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Replacement ear grown on an arm

A woman whose exterior ear was removed during her fight with cancer has grown a replacement ear made from starter-tissue harvested from her rib, which was cultured and scaffolded on her arm. Once the ear was ripe, it was removed from her arm and affixed to the side of her head.

“I thought of this exact strategy many years before and really was looking for the right patient to try it on,” said renowned plastic and reconstructive surgeon Dr. Patrick Byrne.

Byrne used cartilage from Walters’ ribs to stitch together a new ear matching her right ear. He then implanted it under the skin of her forearm, where it grew for months.

..Byrne later surgically attached the ear and its blood vessels. Then surgery Tuesday added shape and detail to the ear.

Hopkins Doctors Grow New Ear On Woman’s Arm (via /.)

(Image: Johns Hopkins)

Sleight of hand, without hands

Here's a video of a Mahdi Gilbert card magic show at Magic-Con 2012. Madhi's a 20 year old magician from Toronto, whose arms and hands are affected by a congenital condition. His sleights and routines are rather novel, adapted for his anatomical quirks, and his mastery is indisputable. PeaceLove, the magician who sent in this video, notes that the second half is better than the first. There are plenty of other videos of his work on YouTube, including this interview.

Mahdi Gilbert performs miracle at Magic-Con 2012 (Thanks, PeaceLove)

Mind bending music mash up

Joshua Glenn says: "Singer-songwriter, music critic and theorist Franklin Bruno has discovered that if you play Terry Riley's pioneering minimalist song 'In C' (1964) at the same time as Marc Cerrone's influential 1976 disco song 'Love in C Minor,' the results are mind-bending!" Mark

WSJ trend story of the week: ending "jerky shame" by adding adjectives, increasing price of dried meat products

Meat jerky "is like Greek yogurt for men." Xeni

Gangnam Style as a "literal" music video, remixed without music (video)

[Video Link] by UK-based remixer Moto2h via Flux.

Howard Rheingold's Mind Amplifier ebook

Howard Rheingold sez, "I have been interested in mind amplifiers since I wrote my 1968 Reed College thesis on brain biofeedback and the future of consciousness. This short e-book contains all kinds of goodies I've always wanted to put in my books -- embedded videos, rollover definitions. And I've been wanting to connect the dots between McLuhan, Engelbart, Illich, and Ostrom. I'm using this 60 page ebook as a text for a course on Think-Know Tools. Here is the blurb on the TED books site:"

Instead of asking whether the Web is making us stupid, Howard Rheingold turns that question around and asks how designing and using digital media mindfully could make us smarter. What if humans could build tools that leverage our ability to think, communicate, and cooperate? Humans invented social learning, speech, writing, alphabets, printing, computers, and the Internet, which means we should be systematically directing the evolution of intellectual augmentation. Mind Amplifier: Can Our Digital Tools Make Us Smarter? examines the origins of digital mind-extending tools, and then lays out the foundations for their future. Rheingold proposes an applied, interdisciplinary science of mind amplification. He also unveils a new protocol for developing techno-cognitive-social technologies that embrace empathy, mindfulness, and compassion -- elements lacking from existing digital mind-tools.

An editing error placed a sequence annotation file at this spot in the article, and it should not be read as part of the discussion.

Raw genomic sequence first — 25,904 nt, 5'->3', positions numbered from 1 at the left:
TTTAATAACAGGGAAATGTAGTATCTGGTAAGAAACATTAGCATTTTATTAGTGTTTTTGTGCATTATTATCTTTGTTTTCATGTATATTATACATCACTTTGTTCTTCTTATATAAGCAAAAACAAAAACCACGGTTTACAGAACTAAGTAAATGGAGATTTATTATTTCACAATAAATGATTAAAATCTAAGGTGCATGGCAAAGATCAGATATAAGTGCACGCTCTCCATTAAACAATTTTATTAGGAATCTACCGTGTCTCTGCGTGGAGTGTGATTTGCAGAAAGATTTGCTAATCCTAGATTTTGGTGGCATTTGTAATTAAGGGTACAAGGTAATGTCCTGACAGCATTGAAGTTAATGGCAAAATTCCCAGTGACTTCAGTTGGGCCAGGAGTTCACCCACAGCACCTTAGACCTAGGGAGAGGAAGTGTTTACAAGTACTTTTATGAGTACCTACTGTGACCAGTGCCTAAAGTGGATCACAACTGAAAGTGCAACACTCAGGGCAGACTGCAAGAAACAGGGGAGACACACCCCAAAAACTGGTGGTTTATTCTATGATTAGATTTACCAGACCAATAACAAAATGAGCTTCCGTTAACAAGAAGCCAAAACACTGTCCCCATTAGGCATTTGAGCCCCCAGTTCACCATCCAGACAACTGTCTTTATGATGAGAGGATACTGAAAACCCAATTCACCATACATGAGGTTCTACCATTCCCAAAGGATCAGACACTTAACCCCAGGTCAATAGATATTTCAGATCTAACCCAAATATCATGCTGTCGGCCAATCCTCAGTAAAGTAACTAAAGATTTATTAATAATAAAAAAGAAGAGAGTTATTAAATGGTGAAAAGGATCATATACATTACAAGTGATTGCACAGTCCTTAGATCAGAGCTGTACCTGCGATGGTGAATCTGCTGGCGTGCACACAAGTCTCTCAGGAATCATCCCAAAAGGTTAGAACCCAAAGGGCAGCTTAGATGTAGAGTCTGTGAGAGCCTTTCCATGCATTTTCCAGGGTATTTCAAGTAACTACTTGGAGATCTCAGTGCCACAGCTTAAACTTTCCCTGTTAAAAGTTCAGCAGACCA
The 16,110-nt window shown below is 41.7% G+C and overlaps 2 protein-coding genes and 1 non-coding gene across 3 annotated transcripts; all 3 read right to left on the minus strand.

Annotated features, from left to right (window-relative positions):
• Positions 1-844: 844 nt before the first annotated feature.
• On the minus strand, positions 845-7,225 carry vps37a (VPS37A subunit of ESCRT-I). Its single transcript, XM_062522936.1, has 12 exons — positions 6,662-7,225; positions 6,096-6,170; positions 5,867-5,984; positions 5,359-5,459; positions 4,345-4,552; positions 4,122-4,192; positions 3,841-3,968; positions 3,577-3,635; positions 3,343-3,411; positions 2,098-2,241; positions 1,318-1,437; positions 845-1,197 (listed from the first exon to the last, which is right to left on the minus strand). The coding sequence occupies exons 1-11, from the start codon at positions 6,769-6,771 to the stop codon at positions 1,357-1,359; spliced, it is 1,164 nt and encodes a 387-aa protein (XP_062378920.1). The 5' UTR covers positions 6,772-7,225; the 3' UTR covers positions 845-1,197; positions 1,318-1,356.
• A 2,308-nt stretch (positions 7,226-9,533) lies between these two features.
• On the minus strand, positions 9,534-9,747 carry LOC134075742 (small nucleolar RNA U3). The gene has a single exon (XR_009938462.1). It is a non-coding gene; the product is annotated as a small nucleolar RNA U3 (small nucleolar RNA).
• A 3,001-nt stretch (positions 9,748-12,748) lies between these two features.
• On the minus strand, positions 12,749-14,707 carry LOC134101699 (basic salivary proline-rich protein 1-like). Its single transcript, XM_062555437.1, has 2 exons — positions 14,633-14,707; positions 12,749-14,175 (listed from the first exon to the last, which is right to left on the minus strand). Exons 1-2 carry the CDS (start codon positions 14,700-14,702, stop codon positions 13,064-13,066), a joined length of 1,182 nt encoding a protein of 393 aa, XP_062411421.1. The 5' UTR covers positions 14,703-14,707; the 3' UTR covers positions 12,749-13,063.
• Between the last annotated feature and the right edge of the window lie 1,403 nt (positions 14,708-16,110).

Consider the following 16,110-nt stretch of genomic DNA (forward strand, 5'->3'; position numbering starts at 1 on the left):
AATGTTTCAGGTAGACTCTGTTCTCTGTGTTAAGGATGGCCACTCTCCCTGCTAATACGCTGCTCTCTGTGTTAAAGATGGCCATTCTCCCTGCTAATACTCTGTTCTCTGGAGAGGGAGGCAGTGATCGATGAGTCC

New TED Book: Mind Amplifier

Dick Will Make You Slap Some Body

[Video Link via Sean Bonner] Alexyss K Tylor, Atlanta, GA-based public access cable television host and Vagina Power Coach.

Read the rest

Two cats just hanging out in a frying pan (video)

[Video Link] From Shironekoshiro.

Shocking: NBC series "Parenthood" nailed the experience of breast cancer

Jody Schoger, writing about a rare instance of a TV show getting the cancer experience right: "Most women diagnosed with breast cancer aren’t feeling sick to begin with.  They walk from the land of the well into the land of the bald, the nauseated, the medical record number, the breastless and the reconstructed. Then they are encouraged to stay positive about all this, as if failing to do so will somehow impede their survival. Think about that.  It makes no sense." Xeni

A website for elaborately handmade barrister's wigs

I was waiting in line in a coffeeshop recently, when I looked over the shoulder of a guy at a nearby table and saw this website: legaltailor.com. The Hong Kong-based company claims their primary clientele are legal professionals, but Judicial cosplayers and barrister fetishists can also plunk down hundreds to thousands of dollars for handmade wigs stitched from the finest Australian and Mongolian pony hair, with their name embroidered inside. The one shown above on the stand is about $2,500, and looks to me like a big old curly mullet.

Great Graphic Novels: Promethea, by Alan Moore

GreatgraphicnovelsLast month I asked my friends to write about books they loved (you can read all the essays here). This month, I invited them to write about their favorite graphic novels, and they selected some excellent titles. I hope you enjoy them! (Read all the Great Graphic Novel essays here.) -- Mark

Promethea, by Alan Moore (and others)

Alan Moore is a literary titan whose medium happens to be comic books: deal with it. The fact is, Moore is positively Joycean in the way he packs layers of meaning into words and, unlike Joyce—or Pynchon, or Wallace—he has the whole playground of image to play with as well.

The substantial success Moore attained with his scripts for Watchmen, From Hell, V for Vendetta, and other titles—and the substantial disappointments he suffered as those graphic masterpieces were translated to the screen—both allowed him and drove him to focus on more insular, idiosyncratic work… one can almost hear him muttering, ‘make a movie of this you effing bastards,’ as he completed his pornographic masterwork Lost Girls, or the swirl of Cabala, sex magick, metaphysics, and superhero mythology comprising the work I extol here, Promethea.